Pleased by her prayers alongside river Sarayu, Lord Ram appeared in a form of baby and agreed to go with her on the condition that he will be the king of Orchha and the first place she seats him will be his final place of stay and will be famous by the name of Ramraj. On returning, the queen placed him in the palace for the night. Next morning, when she tried to take the diety to the Chaturbhuj Temple (which the queen had got constructed for this very purpose over the years), Lord Ram stuck to his condition and did not move. Hence, the palace became the Raja Ram temple. Read the full story here.

Chaturbhuj Temple
The famous Chaturbhuj Temple gets its name from its four 'Bhuj' or pillars that stand at each corner of the temple (only 3 remain now). Originally made for the diety that presides in the Raja Ram temple, it is constructed on a stone platform that can be reached by climbing a long flight of stairs. Inside the temple, plain brown walls support the beautifully carved high ceilings. You can reach at the very top of the temple by climbing one steep staircase after another. The temple gives a breathtaking view of Orchha.

14 cenotaphs
There are fourteen chhatris along the Kanchan Ghat of the river Betwa, each of which serves as a memorial to the different rulers of Orchha. You can watch the river flowing, walk through the green fields, or pose for the camera on huge rocks and wooden logs, like I did. A beautifully maintained garden is situated right in the middle of the complex. Unfortunately, it was closed during the time I visited the cenotaphs but I did manage to have a glimpse after a little bit of wall climbing. The chhatris have stunning domes built in honour of the dead ancestors of the Bundela rulers.

Jhansi Fort
On our way back to Delhi, we made a quick stop at the famous Jhansi Fort, which unlike the Orchha Fort, had no similarities to the Rajput architecture. Situated on the Bangira hilltop, the fort spans across 15 acres. It is only a half an hour drive away from Orchha so you must include it in your travel itinerary. Jhansi is definitely more urbanized than Orchha with malls and many popular restaurant chains. Maybe it was just me, but after seeing the mesmerizing  forts of Orchha, this one failed to make an impact on me.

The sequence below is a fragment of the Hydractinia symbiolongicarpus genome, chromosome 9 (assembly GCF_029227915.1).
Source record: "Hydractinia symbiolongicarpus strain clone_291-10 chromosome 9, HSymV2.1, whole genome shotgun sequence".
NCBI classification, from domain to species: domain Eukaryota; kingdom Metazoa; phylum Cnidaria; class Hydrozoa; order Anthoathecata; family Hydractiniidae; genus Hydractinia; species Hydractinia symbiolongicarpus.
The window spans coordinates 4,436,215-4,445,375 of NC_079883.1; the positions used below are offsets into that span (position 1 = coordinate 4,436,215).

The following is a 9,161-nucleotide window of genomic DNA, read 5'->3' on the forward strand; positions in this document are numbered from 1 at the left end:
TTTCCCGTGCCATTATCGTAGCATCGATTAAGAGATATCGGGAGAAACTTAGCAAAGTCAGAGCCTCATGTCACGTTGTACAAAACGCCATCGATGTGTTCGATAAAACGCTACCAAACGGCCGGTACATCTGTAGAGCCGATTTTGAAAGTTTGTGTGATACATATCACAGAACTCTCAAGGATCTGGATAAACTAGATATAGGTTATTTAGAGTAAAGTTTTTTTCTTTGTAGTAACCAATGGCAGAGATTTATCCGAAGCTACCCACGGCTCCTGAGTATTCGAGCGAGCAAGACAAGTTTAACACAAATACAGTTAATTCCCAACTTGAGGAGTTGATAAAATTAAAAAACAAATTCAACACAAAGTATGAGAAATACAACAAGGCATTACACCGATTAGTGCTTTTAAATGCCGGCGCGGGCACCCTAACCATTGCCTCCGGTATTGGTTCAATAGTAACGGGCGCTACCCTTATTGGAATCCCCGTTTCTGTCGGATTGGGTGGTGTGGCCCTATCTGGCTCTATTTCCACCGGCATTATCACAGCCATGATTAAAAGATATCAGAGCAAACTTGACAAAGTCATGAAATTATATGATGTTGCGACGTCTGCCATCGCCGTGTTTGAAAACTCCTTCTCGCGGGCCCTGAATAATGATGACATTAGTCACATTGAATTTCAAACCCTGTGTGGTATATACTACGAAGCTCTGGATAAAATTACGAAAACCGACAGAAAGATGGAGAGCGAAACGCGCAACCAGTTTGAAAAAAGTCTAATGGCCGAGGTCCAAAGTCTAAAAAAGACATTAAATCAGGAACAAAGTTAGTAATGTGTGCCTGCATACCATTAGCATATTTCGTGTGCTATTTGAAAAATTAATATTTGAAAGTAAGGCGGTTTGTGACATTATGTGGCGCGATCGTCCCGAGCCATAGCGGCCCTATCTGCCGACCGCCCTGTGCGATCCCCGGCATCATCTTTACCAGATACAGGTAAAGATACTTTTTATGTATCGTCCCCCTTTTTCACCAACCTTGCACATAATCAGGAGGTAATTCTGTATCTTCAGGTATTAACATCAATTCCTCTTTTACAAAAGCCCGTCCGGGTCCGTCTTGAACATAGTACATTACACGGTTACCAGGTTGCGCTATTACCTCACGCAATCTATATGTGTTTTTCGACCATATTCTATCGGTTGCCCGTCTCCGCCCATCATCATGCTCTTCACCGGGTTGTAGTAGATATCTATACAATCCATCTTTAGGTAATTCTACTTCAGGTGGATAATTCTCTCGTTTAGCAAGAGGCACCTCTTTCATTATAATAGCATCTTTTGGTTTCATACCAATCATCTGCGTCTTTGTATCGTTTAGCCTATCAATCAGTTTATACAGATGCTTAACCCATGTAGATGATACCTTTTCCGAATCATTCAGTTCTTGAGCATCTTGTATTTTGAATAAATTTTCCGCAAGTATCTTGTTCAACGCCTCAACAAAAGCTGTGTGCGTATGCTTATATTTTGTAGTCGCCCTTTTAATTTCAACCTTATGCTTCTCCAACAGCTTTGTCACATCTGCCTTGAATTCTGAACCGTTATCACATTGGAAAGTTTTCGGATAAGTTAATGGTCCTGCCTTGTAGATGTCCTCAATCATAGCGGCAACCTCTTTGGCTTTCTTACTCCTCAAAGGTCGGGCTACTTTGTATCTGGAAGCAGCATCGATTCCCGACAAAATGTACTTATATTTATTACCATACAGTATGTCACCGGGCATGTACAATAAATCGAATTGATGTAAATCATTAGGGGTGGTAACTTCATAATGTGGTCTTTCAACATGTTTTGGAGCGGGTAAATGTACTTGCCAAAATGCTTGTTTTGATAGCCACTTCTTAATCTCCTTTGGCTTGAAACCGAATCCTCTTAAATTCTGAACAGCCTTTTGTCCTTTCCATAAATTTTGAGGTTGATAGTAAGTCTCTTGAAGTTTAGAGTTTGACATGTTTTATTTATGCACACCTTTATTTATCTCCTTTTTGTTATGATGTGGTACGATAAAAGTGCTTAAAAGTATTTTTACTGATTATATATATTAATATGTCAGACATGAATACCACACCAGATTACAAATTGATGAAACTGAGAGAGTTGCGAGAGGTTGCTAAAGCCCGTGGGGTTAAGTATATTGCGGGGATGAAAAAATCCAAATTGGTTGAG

The local street food of Orchha like vada pao, pakoras and chaats are a must have. I personally don't recommend any local restaurant but yes, there are a lot of options, given the small size of the town. The variety of cuisines is unbelievable, and that's because Orchha attracts a lots of foreign tourists. Italian, Chinese, Mexican, Mediterranean, name it and you shall have it. There are many sweet shops near the Raja Ram temple that you can try. I enjoyed food at Betwa Retreat more than I did at the local cafes.


There are many souvenir shops selling everything, right from the shawls of Kashmir to the Rajasthani tribal jewellery, eastern Budhhist artefacts to the South Indian style brass figures of Indian gods. Artificial jewellery and hippie clothing hangs at every next shop.  Since I went around the time of Holi, the streets were full of dry colours and sindoor. The best shops for jewellery and artefacts are inside the Chaturbhuj temple complex. However, there's is nothing that you can't find in Delhi.

-Parting wisdom-

Like always, I've got some tips for you. Take note of these little but important things, okay?

#1. The best time to visit Orchha is October to March. Winters are way more pleasant than the summers.

#2. Even if you are a fearless foodie, I suggest you stick to simple Indian food while ordering at the cafes and eateries- no matter how good the wood-fired pizzas, quesadillas, nachos etcetra might sound. Don't say I didn't warn ya.

#3. There are no wine and beer shops in Orchha. The nearest one is 8 km away from the town. Carry your own booze if it means too much to you on a holiday.

#4. Climbing your way to the top through the steep staircases at Chaturbhuj might sound adventurous, but it's risky and there isn't any light. Wear sturdy sports shoes and fuss-free clothing while visiting the temple if you wish to enjoy the view from the top.

#5. Carry light woollens as evenings tend to get a little chilly.

#6. The forts and temples have a fixed opening and closing time. Do take note of the timings and set your itinerary accordingly. I didn't and missed out on the Raja Mahal.

#7. Beware of monkeys at the Jhansi Fort. There are too many of them. You just can't win.

#8. Places like Orchha have a lot to offer and they need your love. It may be an unconventional place for holidaying but do give it a chance.